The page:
Every writer knows they’re supposed to read books from different areas of the bookstore.
Wait, no. Every reader knows that, too, or at least has heard the recommendation to read widely.
The advice goes something like this:
“You write sci-fi/mystery/romance/YA/whatever? Read everything, old and new, in your genre. Then read lots of stuff in other genres.”
Or, alternately for readers who have less interest in writing:
“You like westerns/fantasy/literary fiction/whatever? Try something different to expand your horizons.”
Basically, that thing you like? Read lots of it. Then also read EVERYTHING ELSE!
But, wait … that’s a lot of stuff. One estimate is that there were more than a million print books published in 2013. That’s in the US, in one year, and only print books. How can you possibly keep up?
Well, you can’t.
And there’s the problem with the suggestion of reading outside your genre. If you love reading fantasy (like me), you want lots of it. So you go and you gorge on George RR Martin, JRR Tolkien, Neil Gaiman, Robert Jordan, and the like. Then you might dig into older stuff like Robert E Howard and Fritz Lieber. And once you hit some of the big names, you move on to the deep tracks of lesser-known authors who still offer incredible stories and great writing. Because there are thousands of people telling different, amazing stories in every genre, you always have something new to read.
It’s like cheeseburgers. Yes, burgers. They’re delicious and fill you with happiness. There’s an incredible variety of of how they’re made, what is in them, and how much you’ll enjoy them, and you want to taste them all! (I once had one—a burger, not a book—topped with a marrow ragout that was unbelievable!)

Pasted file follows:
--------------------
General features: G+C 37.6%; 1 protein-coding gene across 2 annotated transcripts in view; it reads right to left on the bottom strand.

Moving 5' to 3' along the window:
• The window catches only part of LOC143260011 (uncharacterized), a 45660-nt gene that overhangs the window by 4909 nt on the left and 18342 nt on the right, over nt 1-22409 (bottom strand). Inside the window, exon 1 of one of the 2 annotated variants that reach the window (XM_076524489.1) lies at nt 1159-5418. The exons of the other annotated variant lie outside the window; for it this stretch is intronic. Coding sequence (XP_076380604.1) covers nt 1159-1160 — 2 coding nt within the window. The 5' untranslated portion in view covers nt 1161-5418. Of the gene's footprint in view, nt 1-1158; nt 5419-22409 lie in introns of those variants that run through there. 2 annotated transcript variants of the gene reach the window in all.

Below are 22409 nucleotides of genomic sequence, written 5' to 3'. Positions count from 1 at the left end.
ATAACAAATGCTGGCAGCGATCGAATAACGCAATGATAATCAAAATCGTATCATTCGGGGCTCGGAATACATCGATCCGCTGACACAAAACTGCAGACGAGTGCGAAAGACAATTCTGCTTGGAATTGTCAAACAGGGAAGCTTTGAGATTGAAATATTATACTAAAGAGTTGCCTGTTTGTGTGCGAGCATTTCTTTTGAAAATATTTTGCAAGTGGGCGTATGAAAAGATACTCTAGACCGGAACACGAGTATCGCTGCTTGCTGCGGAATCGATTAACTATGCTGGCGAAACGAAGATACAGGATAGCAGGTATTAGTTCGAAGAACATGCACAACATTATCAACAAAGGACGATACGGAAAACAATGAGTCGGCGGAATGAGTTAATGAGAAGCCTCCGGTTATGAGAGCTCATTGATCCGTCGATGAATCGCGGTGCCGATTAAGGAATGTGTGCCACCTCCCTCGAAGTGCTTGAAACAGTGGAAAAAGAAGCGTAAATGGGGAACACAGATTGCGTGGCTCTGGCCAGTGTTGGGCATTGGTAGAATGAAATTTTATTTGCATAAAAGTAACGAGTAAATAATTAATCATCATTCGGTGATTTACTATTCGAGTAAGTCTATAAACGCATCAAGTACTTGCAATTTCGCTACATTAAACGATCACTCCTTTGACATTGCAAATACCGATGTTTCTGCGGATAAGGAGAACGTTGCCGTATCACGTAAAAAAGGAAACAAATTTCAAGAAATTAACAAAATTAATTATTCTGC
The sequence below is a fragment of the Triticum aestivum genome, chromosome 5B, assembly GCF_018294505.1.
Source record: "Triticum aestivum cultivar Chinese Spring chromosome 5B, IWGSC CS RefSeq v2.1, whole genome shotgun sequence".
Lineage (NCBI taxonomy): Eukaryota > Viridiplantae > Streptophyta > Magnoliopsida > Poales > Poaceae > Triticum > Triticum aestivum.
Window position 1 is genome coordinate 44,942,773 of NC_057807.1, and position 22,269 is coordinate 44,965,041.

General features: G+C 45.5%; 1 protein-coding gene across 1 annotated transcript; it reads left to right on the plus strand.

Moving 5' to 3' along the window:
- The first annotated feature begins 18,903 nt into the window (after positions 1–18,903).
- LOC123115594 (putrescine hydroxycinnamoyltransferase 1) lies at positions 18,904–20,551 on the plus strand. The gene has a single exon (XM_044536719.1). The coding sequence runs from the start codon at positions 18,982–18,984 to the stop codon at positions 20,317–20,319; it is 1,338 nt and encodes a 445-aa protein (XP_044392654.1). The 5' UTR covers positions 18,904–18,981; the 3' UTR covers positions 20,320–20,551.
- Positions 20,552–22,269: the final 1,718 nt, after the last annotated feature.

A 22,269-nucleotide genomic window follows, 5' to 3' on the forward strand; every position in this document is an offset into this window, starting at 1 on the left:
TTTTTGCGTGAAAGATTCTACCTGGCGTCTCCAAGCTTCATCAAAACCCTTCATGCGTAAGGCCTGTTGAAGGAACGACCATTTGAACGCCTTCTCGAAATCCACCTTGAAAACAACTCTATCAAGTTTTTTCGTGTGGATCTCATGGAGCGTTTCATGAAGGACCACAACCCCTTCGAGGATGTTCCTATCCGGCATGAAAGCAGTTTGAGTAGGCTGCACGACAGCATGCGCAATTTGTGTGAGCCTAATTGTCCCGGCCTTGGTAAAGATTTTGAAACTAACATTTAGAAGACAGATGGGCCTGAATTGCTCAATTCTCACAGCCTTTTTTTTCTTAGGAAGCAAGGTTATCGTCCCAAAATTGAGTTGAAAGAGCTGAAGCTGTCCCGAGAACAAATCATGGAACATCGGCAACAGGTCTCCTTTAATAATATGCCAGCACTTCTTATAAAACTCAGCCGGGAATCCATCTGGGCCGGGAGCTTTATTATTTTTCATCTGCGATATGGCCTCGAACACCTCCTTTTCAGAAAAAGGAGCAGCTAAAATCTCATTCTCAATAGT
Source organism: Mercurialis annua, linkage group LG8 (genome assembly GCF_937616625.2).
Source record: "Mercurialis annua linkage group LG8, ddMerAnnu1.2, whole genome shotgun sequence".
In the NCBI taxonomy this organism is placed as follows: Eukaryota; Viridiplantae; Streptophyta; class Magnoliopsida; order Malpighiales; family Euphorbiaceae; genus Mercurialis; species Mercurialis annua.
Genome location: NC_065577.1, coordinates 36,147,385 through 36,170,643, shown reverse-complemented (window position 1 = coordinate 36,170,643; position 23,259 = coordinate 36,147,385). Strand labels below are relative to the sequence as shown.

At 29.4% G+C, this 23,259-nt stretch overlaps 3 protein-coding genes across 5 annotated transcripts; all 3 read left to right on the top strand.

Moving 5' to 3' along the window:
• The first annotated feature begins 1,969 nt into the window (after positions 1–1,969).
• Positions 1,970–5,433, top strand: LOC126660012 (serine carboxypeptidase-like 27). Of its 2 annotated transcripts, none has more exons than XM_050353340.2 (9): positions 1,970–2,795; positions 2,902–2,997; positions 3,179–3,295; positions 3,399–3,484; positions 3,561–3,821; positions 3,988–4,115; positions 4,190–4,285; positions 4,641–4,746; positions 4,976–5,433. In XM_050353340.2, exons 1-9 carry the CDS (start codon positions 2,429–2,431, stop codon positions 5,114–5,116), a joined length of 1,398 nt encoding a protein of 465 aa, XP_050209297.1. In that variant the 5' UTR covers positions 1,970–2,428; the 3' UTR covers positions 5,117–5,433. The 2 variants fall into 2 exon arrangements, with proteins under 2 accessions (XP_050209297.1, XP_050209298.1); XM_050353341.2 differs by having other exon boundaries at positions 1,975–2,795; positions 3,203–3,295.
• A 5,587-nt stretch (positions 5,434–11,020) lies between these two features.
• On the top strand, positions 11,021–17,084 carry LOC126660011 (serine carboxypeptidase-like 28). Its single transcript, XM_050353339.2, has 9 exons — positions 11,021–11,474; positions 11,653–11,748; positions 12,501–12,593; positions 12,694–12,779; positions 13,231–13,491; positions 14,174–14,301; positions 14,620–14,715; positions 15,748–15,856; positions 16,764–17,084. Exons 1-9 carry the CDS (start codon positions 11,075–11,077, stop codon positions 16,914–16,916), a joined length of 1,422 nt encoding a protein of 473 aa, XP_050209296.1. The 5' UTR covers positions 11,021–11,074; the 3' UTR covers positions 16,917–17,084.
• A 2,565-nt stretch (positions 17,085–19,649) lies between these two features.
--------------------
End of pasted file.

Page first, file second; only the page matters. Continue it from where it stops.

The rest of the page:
And if your love as a diner prompts you to become a chef (please follow my extended metaphor here), you want to taste as many burgers as you can. If you’re creating burgers, you need to experience the options and see what other people have done to help you perfect your own patties. So it’s easy to limit your consumption to what you want to create, especially because there are so many choices in your niche that you can never complete an exhaustive survey.
Yes, there’s a but. For readers and writers alike, it’s important to taste new things. It’s challenging to pick up a new book with a cover that doesn’t look like the rest of those on your shelf. It’s not comfortable. What if you waste your time on this weird literary fiction thing? What if the mystery you pick up is dull and formulaic? What if this fantasy book is filled with saccharine and stilted dialog?
Well, then you’ve tried something different and learned about your own tastes. The more important question is: what if this literary fiction is filled with amazing insight? What if the mystery keeps you huddled under your bed lamp while your spouse snoozes? What if this fantasy book reveals more about our real world than “realist” novels?
And for writers, the temptation to stay with your type of book is even greater. There are so many giants in your genre that you haven’t read yet!
Here’s how I wrangle that. As a kid, I found The Hobbit, and then the Dragonlance and Forgotten Realms books, and fell in love with fantasy and have had a steady diet of it since. But thankfully, some people pushed me to read other things. And without that push, I’d have missed out on pure enjoyment and writing lessons offered by writers like Joseph Heller, Kurt Vonnegut, and Virginia Woolf.
I haven’t read everything that’s categorized in my favorite genres. It’s almost (if not entirely) impossible to. But I’ve read a lot, and continue to, while also taking time away from the type of stuff I write to read something very different. Because as much as I love cheeseburgers, sometimes a good piece of salmon is just as delicious.
With that in mind, and with thanks to Evan Ronan for his suggestion and my sister for her gift card with which I purchased some books, I’m trying some things that I wouldn’t ordinarily pick up.
Let’s start with The Big Sleep.